Now for some pretty pictures as well as some not so pretty. Yes, it's the turn of the structure diagram generators (SDGs) to strut their stuff and throw some shapes. How do they perform for 100 random compounds from PubChem?
Here are my results for depiction and structure diagram generation (Note: I will move these links to my regular hosting in the near future). The images were generated using cinfony, the code is here and the dataset is here.
(0) Rich Apodaca has written an overview of Open Source SDGs.
(1) 2D coordinate generation is independent of depiction. A SDG typically has both parts but coordinates could be generated with one toolkit and depicted with another.
(2) Looking good is not the same as chemical accuracy. But looking good is important too! :-)
(3) OASA (Obviously Another Stupid Acronym) is a Python SDG which is part of BKchem by Beda Kosata. To depict images, it uses Pycairo. OASA currently does not support stereochemistry (e.g. across double bonds) and so the generated coordinates will not be chemically-accurate in some circumstances. This of course does not affect its ability to depict coordinates generated by other toolkits. OASA can depict wedges and bonds but I haven't yet implemented this in cinfony.
(4) It is not possible to use the CDK's depiction mechanism natively from CPython using JPype (it's fine from Jython though). That is why I use OASA to depict the CDK's generated coordinates. Technically, this is because JPype doesn't allow subclassing of Java classes (JPanel in this case). It does however, allow Python classes to implement a Java interface. It would be great if the CDK could add a convenience interface to allow this (I can supply more details off-blog).
(5) The PubChem images and coordinates are generated by the Cactvs toolkit.
(6) There are two sets of RDKit images. Since the current release has quite poor depictions, I decided to also include the results from a development branch, which uses Aggdraw.
(7) It is important to consider how to handle hydrogens. With OASA, I just drew all the hydrogens. This is probably not a good idea.
(8) It is likely that I have not used the best parameters, etc. for generating some of these images. I welcome any suggestions to improve image quality.
(9) OASA wasn't able to layout CID 1373132, and so that molecule was not included (I guess I should have just caught the exception and continued). The error message was:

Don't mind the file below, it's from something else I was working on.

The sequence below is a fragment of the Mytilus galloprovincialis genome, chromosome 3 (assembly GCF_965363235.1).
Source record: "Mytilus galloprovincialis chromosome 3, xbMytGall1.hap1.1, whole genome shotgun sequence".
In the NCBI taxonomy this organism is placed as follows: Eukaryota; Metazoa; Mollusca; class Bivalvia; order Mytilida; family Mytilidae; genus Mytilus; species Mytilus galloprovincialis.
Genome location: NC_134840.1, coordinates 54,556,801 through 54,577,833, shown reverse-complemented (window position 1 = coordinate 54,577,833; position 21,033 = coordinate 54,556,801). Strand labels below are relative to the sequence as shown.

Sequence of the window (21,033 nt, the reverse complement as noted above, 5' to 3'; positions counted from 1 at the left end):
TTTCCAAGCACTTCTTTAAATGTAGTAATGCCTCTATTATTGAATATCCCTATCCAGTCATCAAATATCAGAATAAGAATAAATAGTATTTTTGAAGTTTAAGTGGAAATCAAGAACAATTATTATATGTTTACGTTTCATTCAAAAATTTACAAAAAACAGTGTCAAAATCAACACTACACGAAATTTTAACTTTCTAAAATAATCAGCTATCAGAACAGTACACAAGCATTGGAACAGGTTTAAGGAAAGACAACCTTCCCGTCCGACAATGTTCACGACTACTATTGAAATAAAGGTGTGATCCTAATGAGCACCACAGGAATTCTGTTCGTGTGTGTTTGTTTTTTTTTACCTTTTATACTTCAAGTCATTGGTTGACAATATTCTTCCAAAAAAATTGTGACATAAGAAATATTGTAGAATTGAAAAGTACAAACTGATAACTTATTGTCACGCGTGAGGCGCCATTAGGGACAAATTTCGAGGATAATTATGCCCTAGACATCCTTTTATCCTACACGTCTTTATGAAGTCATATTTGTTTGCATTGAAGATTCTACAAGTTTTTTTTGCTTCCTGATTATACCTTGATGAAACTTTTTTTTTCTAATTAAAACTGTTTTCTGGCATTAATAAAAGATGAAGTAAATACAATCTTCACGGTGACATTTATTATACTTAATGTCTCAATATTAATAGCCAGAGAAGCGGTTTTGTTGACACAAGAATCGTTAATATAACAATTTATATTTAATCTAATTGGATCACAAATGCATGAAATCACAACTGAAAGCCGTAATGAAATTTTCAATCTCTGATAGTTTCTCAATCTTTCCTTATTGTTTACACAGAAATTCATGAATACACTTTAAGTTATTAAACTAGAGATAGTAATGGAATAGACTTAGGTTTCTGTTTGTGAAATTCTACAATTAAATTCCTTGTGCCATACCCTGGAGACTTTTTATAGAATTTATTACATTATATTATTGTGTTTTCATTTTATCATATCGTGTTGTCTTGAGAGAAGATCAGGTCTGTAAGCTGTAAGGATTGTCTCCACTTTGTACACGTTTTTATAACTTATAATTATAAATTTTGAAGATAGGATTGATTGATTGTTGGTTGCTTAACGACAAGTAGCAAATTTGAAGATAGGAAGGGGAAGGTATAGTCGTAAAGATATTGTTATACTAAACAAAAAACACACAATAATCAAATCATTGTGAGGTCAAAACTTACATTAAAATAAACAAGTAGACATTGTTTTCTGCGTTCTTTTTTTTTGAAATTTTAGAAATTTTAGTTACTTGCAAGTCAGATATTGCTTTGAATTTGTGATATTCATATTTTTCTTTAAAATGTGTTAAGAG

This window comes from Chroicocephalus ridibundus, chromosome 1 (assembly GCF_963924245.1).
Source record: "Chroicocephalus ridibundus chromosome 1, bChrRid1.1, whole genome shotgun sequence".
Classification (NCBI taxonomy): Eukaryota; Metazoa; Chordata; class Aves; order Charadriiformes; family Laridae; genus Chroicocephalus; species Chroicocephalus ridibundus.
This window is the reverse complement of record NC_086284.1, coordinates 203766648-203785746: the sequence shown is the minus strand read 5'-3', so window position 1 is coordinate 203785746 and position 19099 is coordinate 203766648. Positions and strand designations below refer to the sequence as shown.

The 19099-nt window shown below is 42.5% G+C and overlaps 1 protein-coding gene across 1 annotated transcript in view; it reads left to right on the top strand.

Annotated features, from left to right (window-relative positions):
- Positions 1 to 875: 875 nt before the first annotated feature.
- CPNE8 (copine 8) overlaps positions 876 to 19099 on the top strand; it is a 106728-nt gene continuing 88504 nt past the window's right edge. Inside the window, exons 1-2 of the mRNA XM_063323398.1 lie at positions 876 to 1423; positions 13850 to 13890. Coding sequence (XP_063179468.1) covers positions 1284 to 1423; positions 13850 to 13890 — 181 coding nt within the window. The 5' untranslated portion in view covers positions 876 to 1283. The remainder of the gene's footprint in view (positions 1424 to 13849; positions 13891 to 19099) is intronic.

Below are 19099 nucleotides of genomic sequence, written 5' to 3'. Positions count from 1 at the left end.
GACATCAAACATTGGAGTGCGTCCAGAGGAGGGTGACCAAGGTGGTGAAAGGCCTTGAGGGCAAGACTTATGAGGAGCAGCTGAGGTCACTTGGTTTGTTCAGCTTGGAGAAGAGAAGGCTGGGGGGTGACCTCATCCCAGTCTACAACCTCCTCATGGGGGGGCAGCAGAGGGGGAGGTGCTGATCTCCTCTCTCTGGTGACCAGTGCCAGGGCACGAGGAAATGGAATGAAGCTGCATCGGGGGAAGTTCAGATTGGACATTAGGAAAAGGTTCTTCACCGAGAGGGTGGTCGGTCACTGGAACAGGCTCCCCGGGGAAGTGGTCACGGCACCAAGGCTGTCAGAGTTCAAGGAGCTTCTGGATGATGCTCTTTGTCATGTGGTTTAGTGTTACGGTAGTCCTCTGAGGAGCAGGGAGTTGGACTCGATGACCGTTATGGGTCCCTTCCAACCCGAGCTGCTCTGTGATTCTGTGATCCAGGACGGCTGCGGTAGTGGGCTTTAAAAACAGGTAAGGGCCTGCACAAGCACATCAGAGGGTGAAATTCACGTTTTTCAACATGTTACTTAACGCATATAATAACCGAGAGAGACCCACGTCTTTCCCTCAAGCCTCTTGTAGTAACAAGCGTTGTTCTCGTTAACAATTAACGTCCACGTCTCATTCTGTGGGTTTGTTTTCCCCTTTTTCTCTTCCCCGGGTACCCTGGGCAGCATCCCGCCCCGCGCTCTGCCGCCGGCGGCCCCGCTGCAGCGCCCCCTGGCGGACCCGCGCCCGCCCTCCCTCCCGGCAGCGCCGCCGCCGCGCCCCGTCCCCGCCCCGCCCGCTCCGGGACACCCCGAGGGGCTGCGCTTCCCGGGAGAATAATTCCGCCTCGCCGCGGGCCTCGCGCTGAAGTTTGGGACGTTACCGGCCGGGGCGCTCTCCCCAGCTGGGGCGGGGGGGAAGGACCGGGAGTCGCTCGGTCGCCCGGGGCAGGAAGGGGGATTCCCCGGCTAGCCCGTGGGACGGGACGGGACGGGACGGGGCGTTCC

Traceback (most recent call last): File "cdkjpype.py", line 464, in draw oasa.cairo_out.cairo_out().mol_to_cairo(mol, filename) File "bkchem\oasa\oasa\cairo_out.py", line 85, i n mol_to_cairo self._draw_edge( e) File "bkchem\oasa\oasa\cairo_out.py", line 121, in _draw_edge side += reduce( operator.add, [geometry.on_which_ side_is_point( start+end, ( self.transformer.transform_xy( a.x,a.y))) for a in ring if a!=v1 and a!=v2]) File "bkchem\oasa\oasa\geometry.py", line 92, in on_which_side_is_point b = atan2( y2-y1, x2-x1) ValueError: math domain error
(10) PubChem entries with more than 1 connected component were not included in this test. (As a result, the number of molecules shown is actually less than 100.)
Image: Creation by Ariana Rose Taylor-Stanley (CC BY 2.0)
In PubChe, both coordinates and depictions are *exclusively* generated by the Cactvs toolkit (free for academics, www.xemistry.com/academic). There is *zero* OpenEye involvement in these.
I think using the Hs with OASA was unfair to it. Having the Hs in there during the coordinate generation makes things super crowded (and thus hard to depict) and having them in the drawings looks a bit silly.
The new RDKit molecule drawing code you used isn't drawing dashed bonds correctly (obviously). The author (ahem!) forgot to check in the line dashing code. That will soon be fixed.
I got PMRed! Hope the server can handle it. See further comments there